Marriott did not admit to any wrongdoing. Instead they claim they were using a known feature in their FCC approved hardware that allows the user to send de-authentication packets to Wi-Fi Internet access points that have been deemed “rogue”.
Why would they do that? Some feel it was just about making money – the described practice rendered personal hotspots useless, forcing guests to purchase expensive internet access from the hotel. There is no doubt it was – until the fine – generating additional revenue for the hotel.
But hotel rep insists that it wasn't about the money, and that their intentions were good, that they were trying to protect guests from "rogue wireless hotspots that can cause degraded service, insidious cyber-attacks and identity theft.”
He's right. That argument does hold up. And the same "jamming" practice described in the FCC filing would have protected guests from things like "evil twin" attacks, and that kind of attack can lead to things like identity theft. But the practice was also very efficient at generating additional revenue for the hotel.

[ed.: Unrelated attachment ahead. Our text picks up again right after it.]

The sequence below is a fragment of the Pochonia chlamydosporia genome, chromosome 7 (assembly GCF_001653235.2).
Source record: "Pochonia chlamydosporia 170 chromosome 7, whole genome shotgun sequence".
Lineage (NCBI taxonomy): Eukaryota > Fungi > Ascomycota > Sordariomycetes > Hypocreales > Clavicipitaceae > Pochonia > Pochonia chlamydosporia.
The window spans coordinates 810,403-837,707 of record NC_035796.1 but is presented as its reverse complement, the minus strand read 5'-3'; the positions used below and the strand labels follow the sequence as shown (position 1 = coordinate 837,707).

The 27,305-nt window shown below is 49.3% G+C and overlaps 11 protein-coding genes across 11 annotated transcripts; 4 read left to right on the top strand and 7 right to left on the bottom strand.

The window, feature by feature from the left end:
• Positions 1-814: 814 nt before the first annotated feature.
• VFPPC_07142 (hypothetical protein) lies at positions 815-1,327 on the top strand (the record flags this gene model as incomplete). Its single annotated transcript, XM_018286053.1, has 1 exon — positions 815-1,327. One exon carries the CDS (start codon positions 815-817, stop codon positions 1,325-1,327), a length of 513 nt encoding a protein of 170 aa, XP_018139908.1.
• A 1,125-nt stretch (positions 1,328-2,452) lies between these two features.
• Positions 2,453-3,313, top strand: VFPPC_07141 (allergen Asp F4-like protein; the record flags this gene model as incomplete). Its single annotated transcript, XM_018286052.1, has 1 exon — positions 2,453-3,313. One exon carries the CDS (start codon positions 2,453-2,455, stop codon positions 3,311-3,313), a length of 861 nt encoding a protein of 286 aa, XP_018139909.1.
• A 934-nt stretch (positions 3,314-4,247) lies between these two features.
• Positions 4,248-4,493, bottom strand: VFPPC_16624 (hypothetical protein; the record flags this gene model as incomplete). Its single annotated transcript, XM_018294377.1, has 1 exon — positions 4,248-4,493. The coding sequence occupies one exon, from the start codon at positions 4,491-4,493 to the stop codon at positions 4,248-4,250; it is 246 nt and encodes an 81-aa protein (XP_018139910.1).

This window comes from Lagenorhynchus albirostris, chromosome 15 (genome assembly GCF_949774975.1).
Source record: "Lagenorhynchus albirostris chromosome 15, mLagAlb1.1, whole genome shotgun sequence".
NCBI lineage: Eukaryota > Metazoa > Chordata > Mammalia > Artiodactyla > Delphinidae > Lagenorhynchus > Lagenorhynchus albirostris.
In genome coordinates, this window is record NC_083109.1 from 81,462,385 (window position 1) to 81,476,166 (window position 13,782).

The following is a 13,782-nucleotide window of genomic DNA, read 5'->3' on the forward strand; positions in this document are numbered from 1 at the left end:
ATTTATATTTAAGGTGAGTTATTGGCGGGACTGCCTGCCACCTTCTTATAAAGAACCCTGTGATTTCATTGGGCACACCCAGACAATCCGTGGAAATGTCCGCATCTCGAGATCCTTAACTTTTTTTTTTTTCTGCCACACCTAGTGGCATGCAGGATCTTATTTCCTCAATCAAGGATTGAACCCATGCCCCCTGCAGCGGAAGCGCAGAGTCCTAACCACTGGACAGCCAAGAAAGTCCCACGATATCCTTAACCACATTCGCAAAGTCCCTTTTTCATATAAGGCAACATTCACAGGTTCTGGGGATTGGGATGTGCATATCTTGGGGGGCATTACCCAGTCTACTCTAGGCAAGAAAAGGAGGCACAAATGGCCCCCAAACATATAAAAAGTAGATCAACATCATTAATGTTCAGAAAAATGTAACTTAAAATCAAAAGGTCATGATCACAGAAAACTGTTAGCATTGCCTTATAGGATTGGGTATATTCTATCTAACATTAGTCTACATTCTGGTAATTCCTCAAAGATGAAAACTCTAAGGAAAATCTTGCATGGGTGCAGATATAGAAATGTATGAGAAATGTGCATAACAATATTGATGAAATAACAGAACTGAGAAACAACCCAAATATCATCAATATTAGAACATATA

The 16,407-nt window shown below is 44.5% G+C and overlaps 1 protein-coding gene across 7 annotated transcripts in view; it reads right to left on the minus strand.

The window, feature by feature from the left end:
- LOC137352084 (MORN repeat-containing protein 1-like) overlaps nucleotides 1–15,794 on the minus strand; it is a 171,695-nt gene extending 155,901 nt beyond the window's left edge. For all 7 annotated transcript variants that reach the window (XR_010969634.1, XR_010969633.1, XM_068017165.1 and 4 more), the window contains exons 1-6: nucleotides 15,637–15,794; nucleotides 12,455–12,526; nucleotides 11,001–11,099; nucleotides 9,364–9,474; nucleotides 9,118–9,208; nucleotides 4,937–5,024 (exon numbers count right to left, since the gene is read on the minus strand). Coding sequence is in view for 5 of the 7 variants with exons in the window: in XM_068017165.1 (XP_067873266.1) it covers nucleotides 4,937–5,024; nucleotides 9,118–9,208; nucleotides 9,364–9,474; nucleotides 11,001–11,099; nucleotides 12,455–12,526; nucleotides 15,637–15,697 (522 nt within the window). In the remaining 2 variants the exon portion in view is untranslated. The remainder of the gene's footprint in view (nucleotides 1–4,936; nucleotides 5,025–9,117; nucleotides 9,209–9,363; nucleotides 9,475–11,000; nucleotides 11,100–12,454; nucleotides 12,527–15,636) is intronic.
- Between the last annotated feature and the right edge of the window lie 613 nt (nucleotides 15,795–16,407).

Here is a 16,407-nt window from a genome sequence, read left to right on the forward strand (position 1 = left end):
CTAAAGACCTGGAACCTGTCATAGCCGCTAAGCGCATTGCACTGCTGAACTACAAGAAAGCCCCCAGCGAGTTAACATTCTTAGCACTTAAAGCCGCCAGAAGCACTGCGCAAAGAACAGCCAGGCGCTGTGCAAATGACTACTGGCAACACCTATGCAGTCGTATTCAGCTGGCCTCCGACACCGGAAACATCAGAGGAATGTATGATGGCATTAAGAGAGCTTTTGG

The real problem is not the practice but the lack of discretion on the part of Marriott. The filing makes it seem like the same feature could have been used to selectively target specific access points (like those that appeared to be evil twins) without affecting legitimate personal hotspots that belonged to guests.
Targeting everything made a lot of money, enough to call their credibility into question, but the practice did provide a measure of protection.
Marriot WiFi 'Jamming'.... Why It's Not All Bad